Fairfield residents build upon recent progress
The Fairfield West community has had more than its share of challenges over the decades. Violence, drug trafficking, crimes against property, eyesores along its streets.
But a variety of initiatives have helped turn around the neighborhood. The Weed and Seed program fostered better relations with police, which in turn helped reduce crime. A Drug Market Intervention program involving federal and state authorities put offenders on the spot with a chance to avoid prosecution if they steered away from crime. New affordable housing is available thanks to the efforts of Habitat for Humanity.
An important piece in these programs' success has been the involvement of the community's residents. Both the Weed and Seed and Drug Market Intervention programs are built on residents playing key roles.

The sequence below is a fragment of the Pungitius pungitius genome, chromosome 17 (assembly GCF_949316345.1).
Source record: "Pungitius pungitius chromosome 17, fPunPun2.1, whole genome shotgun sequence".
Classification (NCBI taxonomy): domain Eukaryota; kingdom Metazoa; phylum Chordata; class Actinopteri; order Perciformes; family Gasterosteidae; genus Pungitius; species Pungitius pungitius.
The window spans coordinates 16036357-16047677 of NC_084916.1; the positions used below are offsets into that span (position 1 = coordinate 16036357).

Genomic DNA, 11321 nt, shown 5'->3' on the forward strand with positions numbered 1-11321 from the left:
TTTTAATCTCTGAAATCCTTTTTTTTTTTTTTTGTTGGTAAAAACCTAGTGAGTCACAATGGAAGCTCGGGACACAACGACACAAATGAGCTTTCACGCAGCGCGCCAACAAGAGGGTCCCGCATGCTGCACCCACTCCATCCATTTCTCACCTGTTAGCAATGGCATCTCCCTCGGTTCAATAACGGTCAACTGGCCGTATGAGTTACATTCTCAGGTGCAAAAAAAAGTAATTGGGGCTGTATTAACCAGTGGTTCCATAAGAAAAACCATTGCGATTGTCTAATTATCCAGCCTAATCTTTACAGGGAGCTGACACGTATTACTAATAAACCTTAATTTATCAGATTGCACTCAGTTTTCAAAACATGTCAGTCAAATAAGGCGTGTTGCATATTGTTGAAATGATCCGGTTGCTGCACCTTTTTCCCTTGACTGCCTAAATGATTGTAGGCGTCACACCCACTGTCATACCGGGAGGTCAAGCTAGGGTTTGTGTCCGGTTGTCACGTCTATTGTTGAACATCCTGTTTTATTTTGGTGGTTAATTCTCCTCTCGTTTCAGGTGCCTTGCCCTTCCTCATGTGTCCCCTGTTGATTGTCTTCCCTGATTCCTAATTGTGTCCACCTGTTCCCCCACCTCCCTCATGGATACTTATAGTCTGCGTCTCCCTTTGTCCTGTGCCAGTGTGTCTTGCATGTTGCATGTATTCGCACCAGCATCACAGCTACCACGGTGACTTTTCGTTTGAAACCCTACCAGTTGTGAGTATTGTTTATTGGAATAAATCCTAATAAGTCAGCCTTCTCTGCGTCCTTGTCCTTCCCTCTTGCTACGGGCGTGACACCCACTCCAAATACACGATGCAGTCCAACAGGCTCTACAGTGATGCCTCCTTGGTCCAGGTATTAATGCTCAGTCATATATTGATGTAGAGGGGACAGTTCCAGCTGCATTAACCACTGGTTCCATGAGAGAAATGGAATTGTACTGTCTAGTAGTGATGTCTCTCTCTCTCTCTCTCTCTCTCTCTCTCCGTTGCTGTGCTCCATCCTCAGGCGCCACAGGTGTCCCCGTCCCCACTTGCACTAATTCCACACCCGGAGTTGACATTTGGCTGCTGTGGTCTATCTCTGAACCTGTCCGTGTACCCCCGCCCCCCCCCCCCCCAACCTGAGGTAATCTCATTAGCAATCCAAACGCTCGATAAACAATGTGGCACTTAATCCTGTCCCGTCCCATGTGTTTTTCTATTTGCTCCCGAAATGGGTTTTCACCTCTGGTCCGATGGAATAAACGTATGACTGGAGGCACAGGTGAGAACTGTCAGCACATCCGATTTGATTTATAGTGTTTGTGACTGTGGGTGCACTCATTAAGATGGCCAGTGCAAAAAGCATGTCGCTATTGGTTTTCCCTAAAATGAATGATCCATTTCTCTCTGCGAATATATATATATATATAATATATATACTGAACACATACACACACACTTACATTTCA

That citizen involvement also has been demonstrated through increased participation in the Fairfield West Improvement Council, led by Leon White the past four years. The group has worked in many ways to restore community pride and encourage residents to "take ownership" of the neighborhood once again.
One of the council's latest strategies has been its "Third Saturday" initiative. The program targets abandoned lots that are overrun with weeds and trash, and neighbors get together once a month to clean them up. Three parcels have been cleaned up so far, and more will be tackled is spring.
"When we started this program, a lot of neighbors looked at us and said, 'That's the city's job. Why are you doing it for them?' " White told The Herald-Dispatch. "The city can't do everything. This is our responsibility."
That's a laudable attitude that will only help the neighborhood get even stronger. It demonstrates the good that can be done when people realize they can make their part of the world better and then act on it.
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